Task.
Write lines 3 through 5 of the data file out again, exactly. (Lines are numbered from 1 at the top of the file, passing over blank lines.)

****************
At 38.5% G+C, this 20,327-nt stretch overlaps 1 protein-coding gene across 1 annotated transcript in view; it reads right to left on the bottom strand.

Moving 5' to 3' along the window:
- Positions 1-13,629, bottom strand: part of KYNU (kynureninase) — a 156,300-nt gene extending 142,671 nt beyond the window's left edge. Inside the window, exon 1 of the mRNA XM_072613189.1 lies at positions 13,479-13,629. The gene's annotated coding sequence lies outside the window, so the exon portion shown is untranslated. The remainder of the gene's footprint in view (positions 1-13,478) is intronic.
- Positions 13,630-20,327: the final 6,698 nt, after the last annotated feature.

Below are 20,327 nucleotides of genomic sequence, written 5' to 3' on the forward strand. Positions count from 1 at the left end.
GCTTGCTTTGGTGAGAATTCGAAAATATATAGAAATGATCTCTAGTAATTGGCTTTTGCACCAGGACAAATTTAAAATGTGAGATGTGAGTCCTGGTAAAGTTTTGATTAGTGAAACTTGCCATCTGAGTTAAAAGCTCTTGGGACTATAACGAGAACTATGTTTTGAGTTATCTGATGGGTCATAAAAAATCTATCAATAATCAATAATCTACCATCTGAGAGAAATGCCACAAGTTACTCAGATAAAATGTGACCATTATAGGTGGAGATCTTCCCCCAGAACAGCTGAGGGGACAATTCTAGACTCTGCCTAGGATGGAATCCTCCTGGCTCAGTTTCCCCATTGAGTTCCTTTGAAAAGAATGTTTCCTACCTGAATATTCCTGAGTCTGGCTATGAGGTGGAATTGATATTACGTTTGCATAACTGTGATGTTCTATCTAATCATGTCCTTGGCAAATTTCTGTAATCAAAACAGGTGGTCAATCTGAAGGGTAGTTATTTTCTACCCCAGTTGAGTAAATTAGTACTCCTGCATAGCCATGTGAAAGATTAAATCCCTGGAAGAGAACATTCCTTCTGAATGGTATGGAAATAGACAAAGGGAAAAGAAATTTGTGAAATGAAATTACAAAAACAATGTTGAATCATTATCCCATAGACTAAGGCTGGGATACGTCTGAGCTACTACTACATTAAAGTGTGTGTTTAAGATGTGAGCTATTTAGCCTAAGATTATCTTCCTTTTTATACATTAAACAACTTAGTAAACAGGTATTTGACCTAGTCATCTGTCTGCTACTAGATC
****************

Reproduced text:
- Positions 1-13,629, bottom strand: part of KYNU (kynureninase) — a 156,300-nt gene extending 142,671 nt beyond the window's left edge. Inside the window, exon 1 of the mRNA XM_072613189.1 lies at positions 13,479-13,629. The gene's annotated coding sequence lies outside the window, so the exon portion shown is untranslated. The remainder of the gene's footprint in view (positions 1-13,478) is intronic.
- Positions 13,630-20,327: the final 6,698 nt, after the last annotated feature.

Below are 20,327 nucleotides of genomic sequence, written 5' to 3' on the forward strand. Positions count from 1 at the left end.